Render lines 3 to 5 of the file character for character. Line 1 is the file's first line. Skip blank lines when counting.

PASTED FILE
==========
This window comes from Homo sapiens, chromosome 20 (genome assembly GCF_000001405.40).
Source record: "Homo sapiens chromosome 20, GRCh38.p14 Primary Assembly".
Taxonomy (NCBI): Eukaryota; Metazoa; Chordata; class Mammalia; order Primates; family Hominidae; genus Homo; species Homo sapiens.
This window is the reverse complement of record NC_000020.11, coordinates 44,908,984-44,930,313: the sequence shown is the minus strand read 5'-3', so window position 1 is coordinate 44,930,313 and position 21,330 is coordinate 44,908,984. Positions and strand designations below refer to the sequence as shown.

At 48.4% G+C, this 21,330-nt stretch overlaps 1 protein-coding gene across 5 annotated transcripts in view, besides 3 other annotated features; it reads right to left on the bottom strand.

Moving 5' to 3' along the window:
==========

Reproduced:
Taxonomy (NCBI): Eukaryota; Metazoa; Chordata; class Mammalia; order Primates; family Hominidae; genus Homo; species Homo sapiens.
This window is the reverse complement of record NC_000020.11, coordinates 44,908,984-44,930,313: the sequence shown is the minus strand read 5'-3', so window position 1 is coordinate 44,930,313 and position 21,330 is coordinate 44,908,984. Positions and strand designations below refer to the sequence as shown.

At 48.4% G+C, this 21,330-nt stretch overlaps 1 protein-coding gene across 5 annotated transcripts in view, besides 3 other annotated features; it reads right to left on the bottom strand.